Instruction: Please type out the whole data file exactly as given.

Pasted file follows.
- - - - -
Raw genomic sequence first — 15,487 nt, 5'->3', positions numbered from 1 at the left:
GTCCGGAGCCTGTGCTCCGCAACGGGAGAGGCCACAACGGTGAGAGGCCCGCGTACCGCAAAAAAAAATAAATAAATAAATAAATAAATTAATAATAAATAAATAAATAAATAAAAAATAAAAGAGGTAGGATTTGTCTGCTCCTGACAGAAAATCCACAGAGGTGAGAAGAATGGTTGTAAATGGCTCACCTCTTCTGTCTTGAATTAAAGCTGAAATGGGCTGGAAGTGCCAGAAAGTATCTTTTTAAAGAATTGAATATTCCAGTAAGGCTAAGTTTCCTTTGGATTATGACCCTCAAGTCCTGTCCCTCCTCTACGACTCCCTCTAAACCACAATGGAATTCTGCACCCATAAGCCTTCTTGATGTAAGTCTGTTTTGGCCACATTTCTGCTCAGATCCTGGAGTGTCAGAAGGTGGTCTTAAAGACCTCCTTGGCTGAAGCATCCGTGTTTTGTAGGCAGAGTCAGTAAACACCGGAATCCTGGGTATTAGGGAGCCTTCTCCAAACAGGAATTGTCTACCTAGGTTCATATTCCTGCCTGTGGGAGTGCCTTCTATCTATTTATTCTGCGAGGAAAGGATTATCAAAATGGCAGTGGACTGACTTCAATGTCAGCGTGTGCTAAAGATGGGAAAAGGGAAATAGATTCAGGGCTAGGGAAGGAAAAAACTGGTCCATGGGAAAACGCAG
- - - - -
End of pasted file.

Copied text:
Raw genomic sequence first — 15,487 nt, 5'->3', positions numbered from 1 at the left:
GTCCGGAGCCTGTGCTCCGCAACGGGAGAGGCCACAACGGTGAGAGGCCCGCGTACCGCAAAAAAAAATAAATAAATAAATAAATAAATTAATAATAAATAAATAAATAAATAAAAAATAAAAGAGGTAGGATTTGTCTGCTCCTGACAGAAAATCCACAGAGGTGAGAAGAATGGTTGTAAATGGCTCACCTCTTCTGTCTTGAATTAAAGCTGAAATGGGCTGGAAGTGCCAGAAAGTATCTTTTTAAAGAATTGAATATTCCAGTAAGGCTAAGTTTCCTTTGGATTATGACCCTCAAGTCCTGTCCCTCCTCTACGACTCCCTCTAAACCACAATGGAATTCTGCACCCATAAGCCTTCTTGATGTAAGTCTGTTTTGGCCACATTTCTGCTCAGATCCTGGAGTGTCAGAAGGTGGTCTTAAAGACCTCCTTGGCTGAAGCATCCGTGTTTTGTAGGCAGAGTCAGTAAACACCGGAATCCTGGGTATTAGGGAGCCTTCTCCAAACAGGAATTGTCTACCTAGGTTCATATTCCTGCCTGTGGGAGTGCCTTCTATCTATTTATTCTGCGAGGAAAGGATTATCAAAATGGCAGTGGACTGACTTCAATGTCAGCGTGTGCTAAAGATGGGAAAAGGGAAATAGATTCAGGGCTAGGGAAGGAAAAAACTGGTCCATGGGAAAACGCAG